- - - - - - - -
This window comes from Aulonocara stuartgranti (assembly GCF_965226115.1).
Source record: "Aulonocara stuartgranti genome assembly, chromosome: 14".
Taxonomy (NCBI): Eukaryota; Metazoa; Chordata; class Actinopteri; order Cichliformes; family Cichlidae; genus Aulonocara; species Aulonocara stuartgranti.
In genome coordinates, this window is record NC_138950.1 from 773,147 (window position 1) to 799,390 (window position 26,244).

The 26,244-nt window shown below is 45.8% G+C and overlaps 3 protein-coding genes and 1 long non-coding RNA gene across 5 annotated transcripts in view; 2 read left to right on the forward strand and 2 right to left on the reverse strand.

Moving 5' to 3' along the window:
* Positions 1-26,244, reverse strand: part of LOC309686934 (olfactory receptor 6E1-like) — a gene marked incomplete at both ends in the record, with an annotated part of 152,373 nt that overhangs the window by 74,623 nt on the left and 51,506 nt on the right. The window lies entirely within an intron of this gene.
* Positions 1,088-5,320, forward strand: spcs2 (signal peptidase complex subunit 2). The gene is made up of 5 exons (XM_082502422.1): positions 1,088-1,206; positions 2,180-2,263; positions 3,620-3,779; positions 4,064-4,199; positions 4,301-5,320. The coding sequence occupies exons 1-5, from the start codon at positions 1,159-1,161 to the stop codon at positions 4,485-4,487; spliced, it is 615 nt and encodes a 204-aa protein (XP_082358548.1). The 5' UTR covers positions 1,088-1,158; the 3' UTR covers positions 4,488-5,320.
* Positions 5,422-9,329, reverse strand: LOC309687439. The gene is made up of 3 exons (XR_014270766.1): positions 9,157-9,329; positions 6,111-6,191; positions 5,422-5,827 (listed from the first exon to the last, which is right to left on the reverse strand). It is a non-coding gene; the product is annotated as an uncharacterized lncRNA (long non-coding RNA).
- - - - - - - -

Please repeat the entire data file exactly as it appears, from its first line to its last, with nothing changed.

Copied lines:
This window comes from Aulonocara stuartgranti (assembly GCF_965226115.1).
Source record: "Aulonocara stuartgranti genome assembly, chromosome: 14".
Taxonomy (NCBI): Eukaryota; Metazoa; Chordata; class Actinopteri; order Cichliformes; family Cichlidae; genus Aulonocara; species Aulonocara stuartgranti.
In genome coordinates, this window is record NC_138950.1 from 773,147 (window position 1) to 799,390 (window position 26,244).

The 26,244-nt window shown below is 45.8% G+C and overlaps 3 protein-coding genes and 1 long non-coding RNA gene across 5 annotated transcripts in view; 2 read left to right on the forward strand and 2 right to left on the reverse strand.

Moving 5' to 3' along the window:
* Positions 1-26,244, reverse strand: part of LOC309686934 (olfactory receptor 6E1-like) — a gene marked incomplete at both ends in the record, with an annotated part of 152,373 nt that overhangs the window by 74,623 nt on the left and 51,506 nt on the right. The window lies entirely within an intron of this gene.
* Positions 1,088-5,320, forward strand: spcs2 (signal peptidase complex subunit 2). The gene is made up of 5 exons (XM_082502422.1): positions 1,088-1,206; positions 2,180-2,263; positions 3,620-3,779; positions 4,064-4,199; positions 4,301-5,320. The coding sequence occupies exons 1-5, from the start codon at positions 1,159-1,161 to the stop codon at positions 4,485-4,487; spliced, it is 615 nt and encodes a 204-aa protein (XP_082358548.1). The 5' UTR covers positions 1,088-1,158; the 3' UTR covers positions 4,488-5,320.
* Positions 5,422-9,329, reverse strand: LOC309687439. The gene is made up of 3 exons (XR_014270766.1): positions 9,157-9,329; positions 6,111-6,191; positions 5,422-5,827 (listed from the first exon to the last, which is right to left on the reverse strand). It is a non-coding gene; the product is annotated as an uncharacterized lncRNA (long non-coding RNA).